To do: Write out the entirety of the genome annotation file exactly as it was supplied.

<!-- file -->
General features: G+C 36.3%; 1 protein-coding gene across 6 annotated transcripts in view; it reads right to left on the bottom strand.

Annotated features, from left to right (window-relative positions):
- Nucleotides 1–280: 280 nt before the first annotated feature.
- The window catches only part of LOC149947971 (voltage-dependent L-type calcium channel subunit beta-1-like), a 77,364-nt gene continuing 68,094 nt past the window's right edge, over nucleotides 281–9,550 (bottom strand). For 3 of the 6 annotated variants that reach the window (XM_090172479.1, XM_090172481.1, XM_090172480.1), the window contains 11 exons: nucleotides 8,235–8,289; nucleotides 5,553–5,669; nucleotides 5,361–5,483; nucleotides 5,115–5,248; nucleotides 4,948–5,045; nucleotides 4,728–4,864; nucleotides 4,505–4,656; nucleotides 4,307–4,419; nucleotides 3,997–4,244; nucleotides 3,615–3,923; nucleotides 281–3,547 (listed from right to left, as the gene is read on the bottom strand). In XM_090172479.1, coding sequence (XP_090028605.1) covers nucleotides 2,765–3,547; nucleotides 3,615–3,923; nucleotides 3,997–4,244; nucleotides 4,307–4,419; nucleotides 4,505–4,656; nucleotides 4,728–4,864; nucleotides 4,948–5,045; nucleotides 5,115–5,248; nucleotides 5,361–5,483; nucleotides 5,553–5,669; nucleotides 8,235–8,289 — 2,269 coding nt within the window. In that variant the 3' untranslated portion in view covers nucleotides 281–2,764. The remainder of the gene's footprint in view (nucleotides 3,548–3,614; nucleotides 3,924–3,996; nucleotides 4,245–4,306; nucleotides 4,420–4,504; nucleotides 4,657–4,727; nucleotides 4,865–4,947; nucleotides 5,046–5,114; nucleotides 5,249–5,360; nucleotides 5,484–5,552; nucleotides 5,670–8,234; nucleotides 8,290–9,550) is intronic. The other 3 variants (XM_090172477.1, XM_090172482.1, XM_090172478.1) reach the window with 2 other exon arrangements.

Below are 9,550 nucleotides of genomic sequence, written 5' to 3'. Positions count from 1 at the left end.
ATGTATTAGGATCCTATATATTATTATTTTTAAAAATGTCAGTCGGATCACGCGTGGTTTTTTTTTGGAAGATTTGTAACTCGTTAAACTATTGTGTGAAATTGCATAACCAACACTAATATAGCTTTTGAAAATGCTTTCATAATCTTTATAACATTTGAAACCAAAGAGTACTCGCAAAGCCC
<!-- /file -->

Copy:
General features: G+C 36.3%; 1 protein-coding gene across 6 annotated transcripts in view; it reads right to left on the bottom strand.

Annotated features, from left to right (window-relative positions):
- Nucleotides 1–280: 280 nt before the first annotated feature.
- The window catches only part of LOC149947971 (voltage-dependent L-type calcium channel subunit beta-1-like), a 77,364-nt gene continuing 68,094 nt past the window's right edge, over nucleotides 281–9,550 (bottom strand). For 3 of the 6 annotated variants that reach the window (XM_090172479.1, XM_090172481.1, XM_090172480.1), the window contains 11 exons: nucleotides 8,235–8,289; nucleotides 5,553–5,669; nucleotides 5,361–5,483; nucleotides 5,115–5,248; nucleotides 4,948–5,045; nucleotides 4,728–4,864; nucleotides 4,505–4,656; nucleotides 4,307–4,419; nucleotides 3,997–4,244; nucleotides 3,615–3,923; nucleotides 281–3,547 (listed from right to left, as the gene is read on the bottom strand). In XM_090172479.1, coding sequence (XP_090028605.1) covers nucleotides 2,765–3,547; nucleotides 3,615–3,923; nucleotides 3,997–4,244; nucleotides 4,307–4,419; nucleotides 4,505–4,656; nucleotides 4,728–4,864; nucleotides 4,948–5,045; nucleotides 5,115–5,248; nucleotides 5,361–5,483; nucleotides 5,553–5,669; nucleotides 8,235–8,289 — 2,269 coding nt within the window. In that variant the 3' untranslated portion in view covers nucleotides 281–2,764. The remainder of the gene's footprint in view (nucleotides 3,548–3,614; nucleotides 3,924–3,996; nucleotides 4,245–4,306; nucleotides 4,420–4,504; nucleotides 4,657–4,727; nucleotides 4,865–4,947; nucleotides 5,046–5,114; nucleotides 5,249–5,360; nucleotides 5,484–5,552; nucleotides 5,670–8,234; nucleotides 8,290–9,550) is intronic. The other 3 variants (XM_090172477.1, XM_090172482.1, XM_090172478.1) reach the window with 2 other exon arrangements.

Below are 9,550 nucleotides of genomic sequence, written 5' to 3'. Positions count from 1 at the left end.
ATGTATTAGGATCCTATATATTATTATTTTTAAAAATGTCAGTCGGATCACGCGTGGTTTTTTTTTGGAAGATTTGTAACTCGTTAAACTATTGTGTGAAATTGCATAACCAACACTAATATAGCTTTTGAAAATGCTTTCATAATCTTTATAACATTTGAAACCAAAGAGTACTCGCAAAGCCC